Nick Irens, the chief executive who founded the company two years ago after leaving as finance director of First Leisure, said he would prefer a site close to the Thames.
Mr Irens said the Sea Life concept would also appeal at inland sites, and that other centres could be built in Europe where the company has established a footing at Scheveningen in the Netherlands.
Vardon started in March 1992 when Mr Irens teamed up with chairman David Hudd to buy the London and York Dungeons. It bought Sea Life six months later, and last year bought into the bingo market.
Mr Irens, who yesterday reported taxable profits of pounds 5.13m for 1993, against pounds 2.16m the year before, said acquisition activity would continue at a more pedestrian pace but did not rule out the possibility of adding another side to the business.
'We have no immediate plans to make an acquisition of a third leg, but we have demonstrated our ability to make acquisitions and we would grab the opportunity if it was there,' he said.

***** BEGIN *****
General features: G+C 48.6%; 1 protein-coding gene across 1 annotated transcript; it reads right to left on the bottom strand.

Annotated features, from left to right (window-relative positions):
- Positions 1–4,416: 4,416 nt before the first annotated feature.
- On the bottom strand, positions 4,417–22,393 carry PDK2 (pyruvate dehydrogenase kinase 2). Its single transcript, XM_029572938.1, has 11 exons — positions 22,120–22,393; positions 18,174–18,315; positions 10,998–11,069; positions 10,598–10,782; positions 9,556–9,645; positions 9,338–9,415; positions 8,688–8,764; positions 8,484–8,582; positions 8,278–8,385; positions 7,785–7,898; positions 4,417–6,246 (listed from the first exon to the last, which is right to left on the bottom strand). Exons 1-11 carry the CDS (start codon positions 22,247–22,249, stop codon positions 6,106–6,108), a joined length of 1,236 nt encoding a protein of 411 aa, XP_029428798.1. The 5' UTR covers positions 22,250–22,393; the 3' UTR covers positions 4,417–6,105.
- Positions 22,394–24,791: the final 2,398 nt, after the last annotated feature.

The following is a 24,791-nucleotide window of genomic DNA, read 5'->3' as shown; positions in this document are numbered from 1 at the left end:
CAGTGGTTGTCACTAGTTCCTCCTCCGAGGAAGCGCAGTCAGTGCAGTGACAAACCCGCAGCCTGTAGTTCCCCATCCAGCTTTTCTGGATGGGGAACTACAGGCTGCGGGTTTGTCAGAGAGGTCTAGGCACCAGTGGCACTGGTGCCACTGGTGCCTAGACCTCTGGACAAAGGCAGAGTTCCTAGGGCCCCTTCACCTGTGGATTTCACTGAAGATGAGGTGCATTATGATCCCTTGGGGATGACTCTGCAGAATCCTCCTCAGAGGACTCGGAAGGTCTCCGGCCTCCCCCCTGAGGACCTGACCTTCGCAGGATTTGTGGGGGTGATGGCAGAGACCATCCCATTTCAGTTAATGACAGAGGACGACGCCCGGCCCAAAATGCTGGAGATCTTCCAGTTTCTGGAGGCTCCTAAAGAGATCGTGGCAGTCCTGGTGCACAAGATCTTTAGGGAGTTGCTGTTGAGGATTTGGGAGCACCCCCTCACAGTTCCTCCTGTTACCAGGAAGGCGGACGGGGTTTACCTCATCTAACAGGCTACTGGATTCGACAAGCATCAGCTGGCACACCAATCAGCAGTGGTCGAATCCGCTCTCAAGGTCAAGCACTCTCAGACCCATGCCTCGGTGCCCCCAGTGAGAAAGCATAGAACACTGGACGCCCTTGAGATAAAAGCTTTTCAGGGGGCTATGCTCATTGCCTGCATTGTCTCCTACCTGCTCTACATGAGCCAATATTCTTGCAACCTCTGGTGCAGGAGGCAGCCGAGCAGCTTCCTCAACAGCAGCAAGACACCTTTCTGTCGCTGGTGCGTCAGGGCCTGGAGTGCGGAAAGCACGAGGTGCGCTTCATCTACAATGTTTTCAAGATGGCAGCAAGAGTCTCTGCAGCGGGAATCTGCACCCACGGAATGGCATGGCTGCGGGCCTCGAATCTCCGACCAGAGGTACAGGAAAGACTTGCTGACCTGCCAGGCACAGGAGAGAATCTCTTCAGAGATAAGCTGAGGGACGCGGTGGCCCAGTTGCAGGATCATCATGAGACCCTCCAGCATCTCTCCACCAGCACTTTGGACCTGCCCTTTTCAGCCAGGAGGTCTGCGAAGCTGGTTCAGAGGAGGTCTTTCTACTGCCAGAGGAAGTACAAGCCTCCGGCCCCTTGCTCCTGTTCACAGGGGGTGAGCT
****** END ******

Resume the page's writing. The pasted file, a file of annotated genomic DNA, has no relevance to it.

Mr Hudd said Vardon would open two more bingo clubs this year to add to the 10 it bought in 1993. Despite the 960 clubs already operating in the UK, he said there were still opportunities to develop the market - particularly through edge-of-town sites.
More than 8,000 people a week are using its latest club in Southampton. 'We have expanded the market by 5,000, since we probably only took 3,000 away from competition,' said Mr Hudd.
In total, more than 4.6 million people used Vardon's facilities last year, of which 3.6 million visited the Sea Life Centres and dungeons.
Vardon's shares, floated on the stock market at 45p in October 1992, closed unchanged at 136p. The dividend is being lifted 50 per cent to 1.125p.
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